Jeffrey LewisWMD Terrorism Commission Report

The Nonproliferation Policy Education Center has posted World at Risk, The Report of the Commission on the Prevention of WMD Proliferation and Terrorism. (By my count, this is the third Commission to style itself “The WMD Commission,” following efforts by Hans Blix and Charles Robb and Laurence Silberman.)

It ain’t exactly the 1965 Gilpatric Report, if you know what I mean.

For one thing, the Gilpatric Report turned in at trim 22 pages; This behemoth is over a hundred — and that is not counting all the frontmatter and appendices.

For another, the Gilpatric Report made an argument. Despite its slim slize, the Gilpatric Report arguably changed US policy toward the spread of nuclear weapons forever (See Schwartz, Gavin and Brands).

I can’t say the same thing about World at Risk. Henry Sokolski makes the point in his additional view that the report doesn’t really address the issue of proliferation in general. Sokolski describes the choice as one of balance, noting that the report “is imbalanced since it places a primary emphasis on nuclear and biological terrorism threats rather than on preventing nuclear proliferation to new states and the ramp-up of nuclear bomb capabilities in several existing nuclear armed states.”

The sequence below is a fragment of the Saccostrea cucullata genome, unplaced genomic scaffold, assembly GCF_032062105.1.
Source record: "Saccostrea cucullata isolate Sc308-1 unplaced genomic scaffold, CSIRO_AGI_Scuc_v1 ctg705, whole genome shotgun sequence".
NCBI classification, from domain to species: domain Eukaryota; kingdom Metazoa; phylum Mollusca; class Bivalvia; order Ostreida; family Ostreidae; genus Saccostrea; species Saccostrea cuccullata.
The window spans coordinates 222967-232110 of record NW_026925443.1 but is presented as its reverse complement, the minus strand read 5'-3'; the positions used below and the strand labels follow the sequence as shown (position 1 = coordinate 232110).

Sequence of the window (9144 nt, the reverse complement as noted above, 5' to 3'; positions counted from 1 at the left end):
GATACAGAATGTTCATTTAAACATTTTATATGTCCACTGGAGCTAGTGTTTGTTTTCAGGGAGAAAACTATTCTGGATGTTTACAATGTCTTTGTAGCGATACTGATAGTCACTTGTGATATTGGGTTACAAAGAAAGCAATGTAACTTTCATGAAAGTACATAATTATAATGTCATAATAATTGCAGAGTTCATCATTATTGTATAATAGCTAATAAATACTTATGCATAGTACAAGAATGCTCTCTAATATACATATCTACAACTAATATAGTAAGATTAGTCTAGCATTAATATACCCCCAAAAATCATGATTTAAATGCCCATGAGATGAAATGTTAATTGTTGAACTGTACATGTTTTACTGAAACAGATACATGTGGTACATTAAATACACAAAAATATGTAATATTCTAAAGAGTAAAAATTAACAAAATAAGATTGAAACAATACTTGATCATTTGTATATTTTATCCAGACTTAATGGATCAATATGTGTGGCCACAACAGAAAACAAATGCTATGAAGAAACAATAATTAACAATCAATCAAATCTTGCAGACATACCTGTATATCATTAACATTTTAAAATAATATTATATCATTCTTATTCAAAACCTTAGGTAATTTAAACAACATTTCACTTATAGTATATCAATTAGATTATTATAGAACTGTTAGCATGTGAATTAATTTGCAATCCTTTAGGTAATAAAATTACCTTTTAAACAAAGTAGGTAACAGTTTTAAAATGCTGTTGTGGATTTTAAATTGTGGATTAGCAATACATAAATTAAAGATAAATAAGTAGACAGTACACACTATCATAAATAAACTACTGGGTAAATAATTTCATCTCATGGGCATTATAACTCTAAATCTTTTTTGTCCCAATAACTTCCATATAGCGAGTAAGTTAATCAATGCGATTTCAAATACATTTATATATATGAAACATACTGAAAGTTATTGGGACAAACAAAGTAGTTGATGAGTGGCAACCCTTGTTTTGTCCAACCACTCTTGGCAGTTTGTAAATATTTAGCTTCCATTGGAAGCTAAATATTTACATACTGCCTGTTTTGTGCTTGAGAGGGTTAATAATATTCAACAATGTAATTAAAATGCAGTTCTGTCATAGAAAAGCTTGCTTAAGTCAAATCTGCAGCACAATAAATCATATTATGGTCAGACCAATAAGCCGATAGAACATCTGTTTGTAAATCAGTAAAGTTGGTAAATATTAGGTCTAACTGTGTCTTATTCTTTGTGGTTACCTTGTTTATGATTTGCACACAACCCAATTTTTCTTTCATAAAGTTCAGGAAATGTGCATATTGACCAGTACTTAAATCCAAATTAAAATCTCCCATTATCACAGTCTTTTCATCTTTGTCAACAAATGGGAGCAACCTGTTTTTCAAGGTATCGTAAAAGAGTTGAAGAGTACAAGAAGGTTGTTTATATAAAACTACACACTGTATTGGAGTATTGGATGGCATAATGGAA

The problem is worse that Sokolski suggests — the report is imblanced because it doesn’t reflect any particular explanation or insight into why the world is allegedly on the brink of what the authors call “a new era of proliferation of weapons of mass destruction.

The Gilpatric Report expressed a distinct view of why nuclear weapons weapons would spread and prescribed remedies that flowed logically from the diagnosis.

World At Risk, on the other hand, doesn’t. It reads like a laundry list of recommendations — most of which, I hasten to add, are quite sound.

World At Risk could have selected many candidate explanations for why the world might experience a new bout of nuclear and biological proliferation. My own view is that the spread of nuclear and biological technologies, along with climate change, are part and parcel of the information revolution that is driving globalization. Dramatic advances in computing technology have made possible revolutions in manufacturing and the life sciences. These developments are mostly good things, resulting in cheaper goods and better medicines. But the spread of such technologies also increases the number of countries that can manufacture centrifuge components or develop deadly pathogens.